Full Club Sports Schedule
    Loading...

    Team News

    August 11, 2022 Lynchburg, Va. RSS |

    One of the players with the greatest potential in Liberty University’s men’s lacrosse team’s 2022-23 recruiting class is Tanner Wallen, a midfielder who has only played the sport for three years. He has made tremendous strides since first picking up a stick in 2020, serving as captain of his Brookfield (Wisc.) High School team as a senior this past spring.

    “When he came to his first recruiting showcase at Liberty (in 2021), it was only his second year of playing,” Flames Head Coach Kyle McQuillan said. “The skills he exhibited were impressive, and as a coach you always get a little bit excited to find untapped potential in players, who can really grow into a position. I think he will continue to develop and increase those skills in the future at Liberty, where we will give him more opportunities to push himself. He is all-in, really dedicated to the sport, and I think he is going to find some success for us at a pretty early stage.”

    Wallen, the youngest of eight siblings including three adopted from Taiwan and a fourth coming from China, hails from an athletic family. He has an older brother — one of four biological children of his adoptive parents Julie and Tim Wallen — who played football at Drake (Iowa) University and an older sister who swam at the University of Maryland.

    “I came to the United States when I was 7, and it was definitely part of God’s plan, as was playing lacrosse, which led me to Liberty,” Wallen said. “I didn’t think (Liberty’s coaching staff) would want me to play there because I was so new to the sport, but all the players were super nice and welcoming, which is one of the reasons why I wanted to play there, as well as the Christian aspect of the school.”

    He said the Flames’ players and coaches didn’t believe that it was his first year of playing lacrosse, but they demonstrated patience while continuing to raise the level of his game at the training camp.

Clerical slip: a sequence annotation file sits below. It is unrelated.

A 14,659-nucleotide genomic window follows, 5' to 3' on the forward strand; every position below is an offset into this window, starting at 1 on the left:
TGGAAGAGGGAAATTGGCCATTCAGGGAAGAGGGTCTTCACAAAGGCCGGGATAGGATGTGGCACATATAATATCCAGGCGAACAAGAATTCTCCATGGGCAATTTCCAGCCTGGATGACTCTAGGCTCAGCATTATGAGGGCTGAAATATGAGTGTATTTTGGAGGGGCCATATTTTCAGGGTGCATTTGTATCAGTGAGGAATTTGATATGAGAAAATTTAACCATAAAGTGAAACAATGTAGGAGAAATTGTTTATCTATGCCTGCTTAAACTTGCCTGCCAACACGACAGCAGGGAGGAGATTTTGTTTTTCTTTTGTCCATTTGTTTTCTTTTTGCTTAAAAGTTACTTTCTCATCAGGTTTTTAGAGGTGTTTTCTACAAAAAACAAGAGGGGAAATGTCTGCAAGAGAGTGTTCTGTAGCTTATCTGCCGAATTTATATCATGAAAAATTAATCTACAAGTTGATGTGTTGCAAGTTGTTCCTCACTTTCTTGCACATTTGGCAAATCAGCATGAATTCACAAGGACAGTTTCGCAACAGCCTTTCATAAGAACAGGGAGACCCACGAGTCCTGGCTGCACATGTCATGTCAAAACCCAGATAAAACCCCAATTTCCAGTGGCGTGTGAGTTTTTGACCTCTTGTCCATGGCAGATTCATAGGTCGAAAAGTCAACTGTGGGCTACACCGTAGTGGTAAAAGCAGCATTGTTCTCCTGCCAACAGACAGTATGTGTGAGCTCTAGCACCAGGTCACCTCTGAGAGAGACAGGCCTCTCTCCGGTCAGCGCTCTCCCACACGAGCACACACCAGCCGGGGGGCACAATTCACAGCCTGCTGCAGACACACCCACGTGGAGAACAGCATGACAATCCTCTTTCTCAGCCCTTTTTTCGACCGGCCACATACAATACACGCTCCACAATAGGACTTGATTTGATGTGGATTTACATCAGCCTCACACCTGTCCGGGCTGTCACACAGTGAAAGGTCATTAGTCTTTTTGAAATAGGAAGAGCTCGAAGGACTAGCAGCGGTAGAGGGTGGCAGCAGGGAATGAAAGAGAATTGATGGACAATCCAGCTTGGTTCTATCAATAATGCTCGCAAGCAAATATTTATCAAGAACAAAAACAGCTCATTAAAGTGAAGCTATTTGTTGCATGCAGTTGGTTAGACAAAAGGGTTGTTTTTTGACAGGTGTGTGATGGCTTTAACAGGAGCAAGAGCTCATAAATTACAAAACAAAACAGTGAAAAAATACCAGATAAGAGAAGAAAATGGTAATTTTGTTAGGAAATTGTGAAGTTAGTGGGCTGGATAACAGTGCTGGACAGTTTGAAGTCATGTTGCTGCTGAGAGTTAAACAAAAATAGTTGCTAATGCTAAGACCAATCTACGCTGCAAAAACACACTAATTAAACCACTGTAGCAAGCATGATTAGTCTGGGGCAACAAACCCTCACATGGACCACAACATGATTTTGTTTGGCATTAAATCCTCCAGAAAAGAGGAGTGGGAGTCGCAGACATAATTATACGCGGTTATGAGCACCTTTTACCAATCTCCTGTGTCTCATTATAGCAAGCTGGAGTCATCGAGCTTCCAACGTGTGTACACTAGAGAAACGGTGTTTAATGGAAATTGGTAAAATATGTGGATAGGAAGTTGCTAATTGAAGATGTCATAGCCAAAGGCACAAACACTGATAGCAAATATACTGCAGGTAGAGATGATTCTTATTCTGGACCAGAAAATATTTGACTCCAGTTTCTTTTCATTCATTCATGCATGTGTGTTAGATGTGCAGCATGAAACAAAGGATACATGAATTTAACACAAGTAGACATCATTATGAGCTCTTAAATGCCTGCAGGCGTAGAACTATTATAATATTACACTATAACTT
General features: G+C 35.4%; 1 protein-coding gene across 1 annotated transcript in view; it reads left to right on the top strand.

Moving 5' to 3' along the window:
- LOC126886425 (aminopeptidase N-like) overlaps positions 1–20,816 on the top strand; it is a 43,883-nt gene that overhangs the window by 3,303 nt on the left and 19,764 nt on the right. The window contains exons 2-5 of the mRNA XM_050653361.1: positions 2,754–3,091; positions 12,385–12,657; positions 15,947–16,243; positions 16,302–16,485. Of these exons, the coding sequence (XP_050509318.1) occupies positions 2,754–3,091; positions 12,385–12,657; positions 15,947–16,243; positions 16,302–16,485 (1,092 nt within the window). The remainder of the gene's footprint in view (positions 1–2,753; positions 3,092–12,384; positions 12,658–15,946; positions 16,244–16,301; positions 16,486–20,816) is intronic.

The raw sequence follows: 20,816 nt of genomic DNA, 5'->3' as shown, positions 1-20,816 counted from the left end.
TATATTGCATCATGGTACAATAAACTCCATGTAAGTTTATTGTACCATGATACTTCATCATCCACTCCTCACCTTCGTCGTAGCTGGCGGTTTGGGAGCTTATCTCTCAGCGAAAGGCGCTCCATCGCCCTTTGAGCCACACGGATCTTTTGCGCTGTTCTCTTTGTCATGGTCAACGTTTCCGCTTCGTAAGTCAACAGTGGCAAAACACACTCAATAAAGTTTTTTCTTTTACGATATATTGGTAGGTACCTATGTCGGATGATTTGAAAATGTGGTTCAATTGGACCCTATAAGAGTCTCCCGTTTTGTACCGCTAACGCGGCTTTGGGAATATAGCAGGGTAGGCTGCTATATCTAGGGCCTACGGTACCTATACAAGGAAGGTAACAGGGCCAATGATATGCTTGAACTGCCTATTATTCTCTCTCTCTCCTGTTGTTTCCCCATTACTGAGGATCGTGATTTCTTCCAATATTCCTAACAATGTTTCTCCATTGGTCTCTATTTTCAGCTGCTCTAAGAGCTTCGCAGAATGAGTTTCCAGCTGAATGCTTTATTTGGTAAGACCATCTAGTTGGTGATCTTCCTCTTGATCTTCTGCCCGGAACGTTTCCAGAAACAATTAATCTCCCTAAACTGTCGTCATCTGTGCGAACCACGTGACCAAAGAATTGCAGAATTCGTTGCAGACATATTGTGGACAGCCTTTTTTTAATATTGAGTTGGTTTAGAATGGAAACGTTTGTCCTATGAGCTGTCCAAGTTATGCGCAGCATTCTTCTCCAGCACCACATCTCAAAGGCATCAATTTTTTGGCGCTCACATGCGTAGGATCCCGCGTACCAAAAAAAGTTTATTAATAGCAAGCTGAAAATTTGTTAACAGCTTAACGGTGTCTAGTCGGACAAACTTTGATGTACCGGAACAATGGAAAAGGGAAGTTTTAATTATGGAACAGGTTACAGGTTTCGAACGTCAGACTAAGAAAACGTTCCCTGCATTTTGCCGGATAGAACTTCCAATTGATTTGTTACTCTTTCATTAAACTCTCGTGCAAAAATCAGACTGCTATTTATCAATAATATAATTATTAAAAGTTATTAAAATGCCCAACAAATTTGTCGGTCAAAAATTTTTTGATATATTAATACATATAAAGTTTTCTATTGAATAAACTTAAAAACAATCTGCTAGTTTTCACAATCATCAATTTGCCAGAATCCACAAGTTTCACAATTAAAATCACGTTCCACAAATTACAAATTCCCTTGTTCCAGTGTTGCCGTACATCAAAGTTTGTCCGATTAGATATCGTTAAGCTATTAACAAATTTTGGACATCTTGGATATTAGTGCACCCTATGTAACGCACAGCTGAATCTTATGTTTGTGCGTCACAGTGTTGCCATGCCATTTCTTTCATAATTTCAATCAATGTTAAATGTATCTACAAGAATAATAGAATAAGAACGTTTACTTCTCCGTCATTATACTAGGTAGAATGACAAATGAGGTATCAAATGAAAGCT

“They were super helpful, both the players and coaches, and would explain things and encourage me when I messed up,” Wallen said. “I want to grow my faith while I’m at Liberty and surrounding myself with those kinds of people will definitely help.”

    Wallen credits his high school and travel team coaches — including former Lynchburg College player Phil Petronelli, who coached his Alpha Premier national club team based in Milwaukee — as well as the pandemic, of all things, for making him the dynamic midfielder he is today.

    “(Petronelli) wanted to put me on the national team right away and work with those guys because he knew I had the potential, and he was really the reason why I got into the club,” Wallen said. “Without all of those coaches, and without being quarantined by COVID, when I would train 6-8 hours per day, shooting in my yard, I definitely wouldn’t be as good as I am.”

    Wallen grew up playing football, basketball, and golf up through his freshman year in high school, when he was captivated by lacrosse after watching a game between Army and Notre Dame on television.

    “I was sitting there watching and thought, ‘This game is pretty cool,'” Wallen said. “‘It’s got all of my favorite sports mixed together.’ I was on the varsity golf team as a freshman, which was such a weird transition from playing such a physical sport as football. I picked up a lacrosse stick, and I haven’t put it down since.”

    Wallen enjoyed the physicality of box lacrosse, where he developed his stick skills and field vision.

    He decided to try his hand at box lacrosse — an indoor version of the sport played on a smaller field that results in more body checks — to utilize his athleticism and physicality.

    “Box lacrosse is harder because everything is closer, but it helped a lot with my stick skills, and helped my vision, too,” Wallen said. “It definitely built my confidence and my strength.”

    As a midfielder, he is capable of utilizing his stick skills to both finish and set up teammates’ scores.

    “My playing style is a little different than most people,” Wallen said. “Everyone has their own style. The way I play is more creative, and I like to try new things. I will hold the stick one-handed, keeping it away from defenders, and hide it differently, as well as use a lot of spin moves.”

    Wallen plans to pursue a B.S. in Military Studies before going on to Officer’s Candidate School and joining the U.S. Army. He has a goal to first play for Taiwan’s U21 national team after graduation.

    By Ted Allen/Staff Writer